I really regret the fact that not a single Conservative MP has chosen to speak in today’s debates. Yet, a few years ago, this very same room was packed with Conservative Members who wanted to defend Donald Trump’s right to a state visit. With over half a million children qualifying for free school meals since March last year, a debate on this support has never been more important. Free school meals are often the only hot meal that some children get all day, and they are a lifeline for many families who are struggling to make ends meet, as my hon. Friend the Member for Barnsley East (Stephanie Peacock) set out so clearly, drawing on her experience as a teacher in a previous life. The huge rise in free school meals eligibility is therefore very significant and further evidence of how devastating covid-19 has been for family budgets.
There was a very real and growing problem with child poverty in this country before the pandemic, and we have seen today the new, shocking statistic that more than one in five Londoners in working households live in poverty. We also heard powerful testimony from my hon. Friend the Member for Leicester East (Claudia Webbe) about the huge increase in food parcels delivered by the Trussell Trust in this pandemic. The fact that more than 2 million children have now been pushed into food insecurity and that hundreds of thousands have been forced to skip meals in the pandemic has really shone a light on the need to ensure that proper free school meal support is delivered to all children who need it all year round.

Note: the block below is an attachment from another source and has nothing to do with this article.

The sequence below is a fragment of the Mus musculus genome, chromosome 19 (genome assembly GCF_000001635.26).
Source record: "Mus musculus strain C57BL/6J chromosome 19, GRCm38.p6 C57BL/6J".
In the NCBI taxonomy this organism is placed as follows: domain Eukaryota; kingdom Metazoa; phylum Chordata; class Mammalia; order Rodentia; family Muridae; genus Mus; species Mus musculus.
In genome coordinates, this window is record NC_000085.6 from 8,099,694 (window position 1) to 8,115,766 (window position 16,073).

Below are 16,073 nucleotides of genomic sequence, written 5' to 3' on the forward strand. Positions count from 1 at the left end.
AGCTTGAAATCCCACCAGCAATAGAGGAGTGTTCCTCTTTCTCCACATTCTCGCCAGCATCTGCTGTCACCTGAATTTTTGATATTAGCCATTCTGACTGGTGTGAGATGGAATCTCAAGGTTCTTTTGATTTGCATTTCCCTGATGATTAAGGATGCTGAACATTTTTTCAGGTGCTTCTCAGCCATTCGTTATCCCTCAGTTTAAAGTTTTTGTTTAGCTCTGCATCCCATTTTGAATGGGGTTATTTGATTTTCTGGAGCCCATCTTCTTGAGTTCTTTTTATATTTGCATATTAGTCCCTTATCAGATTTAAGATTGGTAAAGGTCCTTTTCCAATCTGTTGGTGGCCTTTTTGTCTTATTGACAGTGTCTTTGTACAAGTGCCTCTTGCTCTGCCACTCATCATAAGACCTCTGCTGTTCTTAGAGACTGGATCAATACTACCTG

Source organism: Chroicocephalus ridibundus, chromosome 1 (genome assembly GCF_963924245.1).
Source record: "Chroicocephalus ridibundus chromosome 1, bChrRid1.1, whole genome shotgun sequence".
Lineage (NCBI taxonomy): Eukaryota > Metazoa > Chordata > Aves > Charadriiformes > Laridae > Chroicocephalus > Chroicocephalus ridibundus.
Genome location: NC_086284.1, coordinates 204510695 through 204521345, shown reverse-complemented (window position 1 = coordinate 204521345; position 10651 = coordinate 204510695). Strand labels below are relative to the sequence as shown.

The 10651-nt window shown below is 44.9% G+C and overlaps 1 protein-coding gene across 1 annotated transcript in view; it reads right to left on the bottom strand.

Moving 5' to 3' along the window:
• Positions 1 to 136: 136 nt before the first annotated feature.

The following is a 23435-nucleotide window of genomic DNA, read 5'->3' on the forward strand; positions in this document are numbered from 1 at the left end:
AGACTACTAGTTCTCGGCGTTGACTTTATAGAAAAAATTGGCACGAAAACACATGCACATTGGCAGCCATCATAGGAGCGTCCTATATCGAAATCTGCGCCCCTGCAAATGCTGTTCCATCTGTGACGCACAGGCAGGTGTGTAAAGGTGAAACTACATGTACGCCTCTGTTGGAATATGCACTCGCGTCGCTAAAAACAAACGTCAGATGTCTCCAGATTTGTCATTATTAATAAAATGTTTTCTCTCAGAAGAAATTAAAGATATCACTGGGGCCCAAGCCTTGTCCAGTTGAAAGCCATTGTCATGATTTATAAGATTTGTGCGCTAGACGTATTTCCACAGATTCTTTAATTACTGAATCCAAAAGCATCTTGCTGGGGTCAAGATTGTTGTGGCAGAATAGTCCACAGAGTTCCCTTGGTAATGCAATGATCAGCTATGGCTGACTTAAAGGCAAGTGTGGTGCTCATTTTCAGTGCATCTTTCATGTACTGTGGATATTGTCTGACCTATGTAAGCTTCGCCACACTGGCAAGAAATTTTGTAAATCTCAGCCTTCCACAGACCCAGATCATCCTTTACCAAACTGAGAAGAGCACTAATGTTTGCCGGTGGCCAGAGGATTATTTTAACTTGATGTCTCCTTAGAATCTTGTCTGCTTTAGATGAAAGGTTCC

However, that realisation, which has been obvious to pretty much everybody, particularly after Marcus Rashford’s powerful campaigns, has not come as easily to Government Ministers. I am sad to say that they have had to be dragged kicking and screaming time and again to do the right thing. I do not take any pleasure from this, but the Prime Minister’s right-hand man told us today that his boss decided to “pick a fight” with Marcus Rashford over free school meals rather than take action to feed hungry children in a pandemic.